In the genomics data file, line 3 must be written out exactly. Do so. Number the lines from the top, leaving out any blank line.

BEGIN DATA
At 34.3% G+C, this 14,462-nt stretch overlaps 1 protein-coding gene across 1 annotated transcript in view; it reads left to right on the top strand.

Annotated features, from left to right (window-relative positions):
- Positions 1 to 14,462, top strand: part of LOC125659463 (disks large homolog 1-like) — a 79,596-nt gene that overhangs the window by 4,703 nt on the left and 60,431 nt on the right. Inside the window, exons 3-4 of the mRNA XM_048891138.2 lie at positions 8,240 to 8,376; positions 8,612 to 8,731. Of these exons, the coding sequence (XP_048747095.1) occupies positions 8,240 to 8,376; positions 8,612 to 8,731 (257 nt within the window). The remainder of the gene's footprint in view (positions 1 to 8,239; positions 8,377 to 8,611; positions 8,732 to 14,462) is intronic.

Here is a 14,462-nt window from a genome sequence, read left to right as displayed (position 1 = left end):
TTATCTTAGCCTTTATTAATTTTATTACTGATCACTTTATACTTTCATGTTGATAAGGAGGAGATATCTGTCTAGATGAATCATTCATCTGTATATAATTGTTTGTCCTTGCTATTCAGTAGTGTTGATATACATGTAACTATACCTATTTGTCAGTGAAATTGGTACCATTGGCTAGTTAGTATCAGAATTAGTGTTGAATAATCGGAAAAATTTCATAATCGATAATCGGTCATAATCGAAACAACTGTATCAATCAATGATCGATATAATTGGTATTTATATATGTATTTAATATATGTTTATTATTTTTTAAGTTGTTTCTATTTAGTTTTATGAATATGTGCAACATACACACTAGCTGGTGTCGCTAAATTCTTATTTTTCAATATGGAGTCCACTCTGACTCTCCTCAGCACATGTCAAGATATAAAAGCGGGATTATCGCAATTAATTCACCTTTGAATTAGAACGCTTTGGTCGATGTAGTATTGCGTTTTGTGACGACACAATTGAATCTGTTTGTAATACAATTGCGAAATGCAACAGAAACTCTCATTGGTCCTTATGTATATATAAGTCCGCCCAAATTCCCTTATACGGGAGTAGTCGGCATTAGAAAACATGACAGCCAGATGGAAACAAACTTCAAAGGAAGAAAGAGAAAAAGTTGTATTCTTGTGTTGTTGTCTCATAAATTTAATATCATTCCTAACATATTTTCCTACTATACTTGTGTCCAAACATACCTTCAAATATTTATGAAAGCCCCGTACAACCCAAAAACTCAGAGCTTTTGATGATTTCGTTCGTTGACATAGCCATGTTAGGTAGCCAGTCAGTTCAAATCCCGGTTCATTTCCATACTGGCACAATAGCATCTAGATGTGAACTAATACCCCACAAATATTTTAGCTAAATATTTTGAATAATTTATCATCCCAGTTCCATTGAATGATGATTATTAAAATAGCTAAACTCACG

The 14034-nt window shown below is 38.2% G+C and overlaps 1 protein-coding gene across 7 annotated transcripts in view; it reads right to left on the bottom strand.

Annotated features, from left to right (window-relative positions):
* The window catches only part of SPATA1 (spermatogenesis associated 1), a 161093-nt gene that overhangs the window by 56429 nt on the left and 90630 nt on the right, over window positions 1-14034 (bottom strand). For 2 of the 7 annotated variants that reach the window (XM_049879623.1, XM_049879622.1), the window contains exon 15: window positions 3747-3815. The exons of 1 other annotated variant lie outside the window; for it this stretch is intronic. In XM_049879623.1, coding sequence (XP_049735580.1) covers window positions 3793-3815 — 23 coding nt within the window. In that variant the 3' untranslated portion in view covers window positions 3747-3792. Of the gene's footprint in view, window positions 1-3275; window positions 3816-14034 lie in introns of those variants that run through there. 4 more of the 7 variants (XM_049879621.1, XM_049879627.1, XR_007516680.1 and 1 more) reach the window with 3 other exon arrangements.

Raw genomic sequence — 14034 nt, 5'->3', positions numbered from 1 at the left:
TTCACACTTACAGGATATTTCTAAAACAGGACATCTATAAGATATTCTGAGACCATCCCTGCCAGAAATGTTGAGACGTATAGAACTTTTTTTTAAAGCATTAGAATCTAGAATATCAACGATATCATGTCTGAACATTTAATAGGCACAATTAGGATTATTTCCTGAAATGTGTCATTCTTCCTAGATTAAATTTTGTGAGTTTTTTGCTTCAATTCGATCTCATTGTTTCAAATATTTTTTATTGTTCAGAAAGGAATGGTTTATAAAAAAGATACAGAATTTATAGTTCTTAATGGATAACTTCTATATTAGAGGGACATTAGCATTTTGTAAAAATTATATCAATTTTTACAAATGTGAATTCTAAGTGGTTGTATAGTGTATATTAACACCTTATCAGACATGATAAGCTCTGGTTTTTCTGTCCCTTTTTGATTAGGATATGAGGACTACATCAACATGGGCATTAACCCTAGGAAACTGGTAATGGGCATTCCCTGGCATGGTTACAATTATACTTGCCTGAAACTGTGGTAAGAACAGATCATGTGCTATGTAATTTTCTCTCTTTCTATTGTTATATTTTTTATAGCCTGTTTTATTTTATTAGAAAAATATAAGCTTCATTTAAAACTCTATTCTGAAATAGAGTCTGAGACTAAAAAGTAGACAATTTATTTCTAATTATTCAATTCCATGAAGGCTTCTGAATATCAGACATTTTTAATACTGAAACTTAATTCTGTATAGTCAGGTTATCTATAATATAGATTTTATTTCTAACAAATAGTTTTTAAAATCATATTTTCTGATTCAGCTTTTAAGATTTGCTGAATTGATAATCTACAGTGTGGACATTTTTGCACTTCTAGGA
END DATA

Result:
- Positions 1 to 14,462, top strand: part of LOC125659463 (disks large homolog 1-like) — a 79,596-nt gene that overhangs the window by 4,703 nt on the left and 60,431 nt on the right. Inside the window, exons 3-4 of the mRNA XM_048891138.2 lie at positions 8,240 to 8,376; positions 8,612 to 8,731. Of these exons, the coding sequence (XP_048747095.1) occupies positions 8,240 to 8,376; positions 8,612 to 8,731 (257 nt within the window). The remainder of the gene's footprint in view (positions 1 to 8,239; positions 8,377 to 8,611; positions 8,732 to 14,462) is intronic.